our dataset is too big to fit into cache, so we are hitting disk. not a
problem for normal operation, but when a node is restored, hinted
handoff, load balanced, or if reads/write simply build up we see a
problem. the nodes can't seem to catch up. this seems to be centered
around drive seek time, not cassandra per se.
to combat we are doing the following:
- add more smaller drives per machine in RAID 0 to combat drive seek time.
- scale horizontally - add more machines to cluster to spread the load
- we also plan to try out SSDs as well.
Jonathan Ellis wrote:
Yes, but I would guess 90% of workloads are better served with
spending the extra money on more machines w/ cheap sata disks and lots
On Sun, Mar 7, 2010 at 1:00 PM, Boris Shulman <shulm...@gmail.com> wrote:
Do you think having SAS disks will give better performance?
On Sat, Mar 6, 2010 at 5:47 PM, Jonathan Ellis <jbel...@gmail.com> wrote:
I think http://wiki.apache.org/cassandra/CassandraHardware answers
most of your questions.
If possible, it's definitely useful to try out a small fraction of
your anticipated workload against a test cluster, even a single node,
before finalizing your production hardware purchase.
On Sat, Mar 6, 2010 at 1:12 AM, Rosenberry, Eric
I am looking for advice from others that are further along in deploying
Cassandra in production environments than we are. I want to know what you
are finding your bottlenecks to be. I would feel silly purchasing dual
processor quad core 2.93ghz Nehalem machines with 192 gigs of RAM just to
find out that the two local SATA disks kept all that CPU and RAM from being
useful (clearly that example would be a dumb).
I need to spec out hardware for an “optimal” Cassandra node (though our
read/write characteristics are not yet fully defined so let’s go with an
My main concern is finding the right balance of:
· Available CPU
· RAM amount
· RAM speed (think Nehalem architecture where memory comes in a few
speeds, though I doubt this is much of a concern as it is mainly dictated by
which processor you buy and how many slots you populate)
· Total iops available (i.e. number of disks)
· Total disk space available (depending on the ratio of iops/space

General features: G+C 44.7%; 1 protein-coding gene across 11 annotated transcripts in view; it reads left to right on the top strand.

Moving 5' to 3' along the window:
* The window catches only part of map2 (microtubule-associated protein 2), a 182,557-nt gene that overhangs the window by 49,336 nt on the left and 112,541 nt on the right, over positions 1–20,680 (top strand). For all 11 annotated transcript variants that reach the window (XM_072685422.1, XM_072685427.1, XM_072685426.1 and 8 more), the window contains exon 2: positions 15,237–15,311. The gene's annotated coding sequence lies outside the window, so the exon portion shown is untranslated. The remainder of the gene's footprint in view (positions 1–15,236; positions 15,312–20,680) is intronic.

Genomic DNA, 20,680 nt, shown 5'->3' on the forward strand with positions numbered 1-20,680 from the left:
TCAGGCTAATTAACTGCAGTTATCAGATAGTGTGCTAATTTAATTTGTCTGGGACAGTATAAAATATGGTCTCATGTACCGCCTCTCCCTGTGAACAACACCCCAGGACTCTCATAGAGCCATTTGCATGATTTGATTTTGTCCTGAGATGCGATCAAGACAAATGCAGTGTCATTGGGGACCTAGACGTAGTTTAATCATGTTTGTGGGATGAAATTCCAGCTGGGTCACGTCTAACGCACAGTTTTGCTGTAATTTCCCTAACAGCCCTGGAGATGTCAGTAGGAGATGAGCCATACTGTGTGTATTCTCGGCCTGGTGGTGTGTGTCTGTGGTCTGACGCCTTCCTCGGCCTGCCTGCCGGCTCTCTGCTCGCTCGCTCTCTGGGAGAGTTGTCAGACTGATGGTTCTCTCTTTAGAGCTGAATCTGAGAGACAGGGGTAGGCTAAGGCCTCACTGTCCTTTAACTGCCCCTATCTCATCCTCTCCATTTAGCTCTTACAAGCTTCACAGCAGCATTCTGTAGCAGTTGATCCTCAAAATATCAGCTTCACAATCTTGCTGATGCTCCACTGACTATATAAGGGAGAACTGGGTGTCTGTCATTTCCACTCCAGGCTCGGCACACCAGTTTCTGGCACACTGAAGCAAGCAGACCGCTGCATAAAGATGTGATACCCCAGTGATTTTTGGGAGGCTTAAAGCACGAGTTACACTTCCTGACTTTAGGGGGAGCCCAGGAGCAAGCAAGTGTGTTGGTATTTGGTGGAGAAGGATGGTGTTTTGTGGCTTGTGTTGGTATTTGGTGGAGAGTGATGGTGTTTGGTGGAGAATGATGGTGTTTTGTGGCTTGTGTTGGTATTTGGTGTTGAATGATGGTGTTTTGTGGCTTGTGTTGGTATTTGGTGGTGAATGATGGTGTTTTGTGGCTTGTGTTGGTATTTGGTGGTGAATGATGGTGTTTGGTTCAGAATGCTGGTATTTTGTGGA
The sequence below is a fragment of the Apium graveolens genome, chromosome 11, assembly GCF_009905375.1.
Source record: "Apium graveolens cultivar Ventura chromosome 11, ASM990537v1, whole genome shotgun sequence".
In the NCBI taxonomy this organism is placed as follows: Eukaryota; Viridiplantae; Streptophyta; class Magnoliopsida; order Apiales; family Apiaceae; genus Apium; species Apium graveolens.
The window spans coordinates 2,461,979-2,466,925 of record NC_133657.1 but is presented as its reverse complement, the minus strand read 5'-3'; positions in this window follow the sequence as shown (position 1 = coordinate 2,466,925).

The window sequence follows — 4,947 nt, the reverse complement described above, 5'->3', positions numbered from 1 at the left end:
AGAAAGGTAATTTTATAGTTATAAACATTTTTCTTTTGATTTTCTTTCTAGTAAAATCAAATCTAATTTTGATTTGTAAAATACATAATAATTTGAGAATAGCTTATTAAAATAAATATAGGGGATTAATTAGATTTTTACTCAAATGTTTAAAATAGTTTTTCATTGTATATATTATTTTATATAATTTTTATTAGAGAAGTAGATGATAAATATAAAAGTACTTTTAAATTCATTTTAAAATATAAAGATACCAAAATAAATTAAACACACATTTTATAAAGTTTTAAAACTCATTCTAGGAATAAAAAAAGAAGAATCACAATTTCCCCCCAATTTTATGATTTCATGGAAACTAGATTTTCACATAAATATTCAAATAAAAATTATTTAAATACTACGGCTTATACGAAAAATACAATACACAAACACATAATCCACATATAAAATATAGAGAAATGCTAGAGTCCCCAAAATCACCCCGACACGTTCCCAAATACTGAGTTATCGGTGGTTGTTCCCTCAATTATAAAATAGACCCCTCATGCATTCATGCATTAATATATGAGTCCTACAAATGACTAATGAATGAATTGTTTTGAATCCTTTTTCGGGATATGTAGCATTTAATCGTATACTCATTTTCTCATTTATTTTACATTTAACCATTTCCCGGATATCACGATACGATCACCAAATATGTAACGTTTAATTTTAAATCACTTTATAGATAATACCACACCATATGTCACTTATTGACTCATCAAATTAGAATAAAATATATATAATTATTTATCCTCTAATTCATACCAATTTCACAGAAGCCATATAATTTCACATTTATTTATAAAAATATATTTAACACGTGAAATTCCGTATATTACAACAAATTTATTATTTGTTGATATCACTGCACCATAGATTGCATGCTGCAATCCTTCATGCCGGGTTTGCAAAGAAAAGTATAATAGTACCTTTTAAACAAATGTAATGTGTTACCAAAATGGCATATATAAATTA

deciding on SAS vs. SATA and various rotational speeds)
My current thinking is 1U boxes with four 3.5 inch disks since that seems to
be a readily available config. One big question is should I go with a
single processor Nehalem system to go with those four disks, or would two
CPU’s be useful, and also, how much RAM is appropriate to match? I am
making the assumption that Cassandra nodes are going to be disk bound as
they must do a random read to answer any given query (i.e. indexes in RAM,
but all data lives on disk?).
The other big decision is what type of hard disks others are finding to
provide the optimal ratio of iops to available space? SAS or SATA? And
what rotational speed?
Let me throw out here an actual hardware config and feel free to tell me the
error of my ways:
· A SuperMicro SuperServer 6016T-NTRF configured as follows:
o 2.26 ghz E5520 dual processor quad core hyperthreaded Nehalem
architecture (this proc provides a lot of bang for the buck, faster procs
get more expensive quickly)
o Qty 12, 4 gig 1066mhz DIMMS for a total of 48 gigs RAM (the 4 gig DIMMS
seem to be the price sweet spot)
o Dual on board 1 gigabit NIC’s (perhaps one for client connections and
the other for cluster communication?)
o Dual power supplies (I don’t want to lose half my cluster due to a
failure on one power leg)
o 4x 1TB SATA disks (this is a complete SWAG)
o No RAID controller (all just single individual disks presented to the
OS) – Though is there any down side to using a RAID controller with RAID 0
(perhaps one single disk for the log for sequential io’s, and 3x disks in a
stripe for the random io’s)
o The on-board IPMI based OOB controller (so we can kick the boxes
remotely if need be)
I can’t help but think the above config has way too much RAM and CPU and not
enough iops capacity. My understanding is that Cassandra does not cache
much in RAM though?
Any thoughts are appreciated. Thanks.
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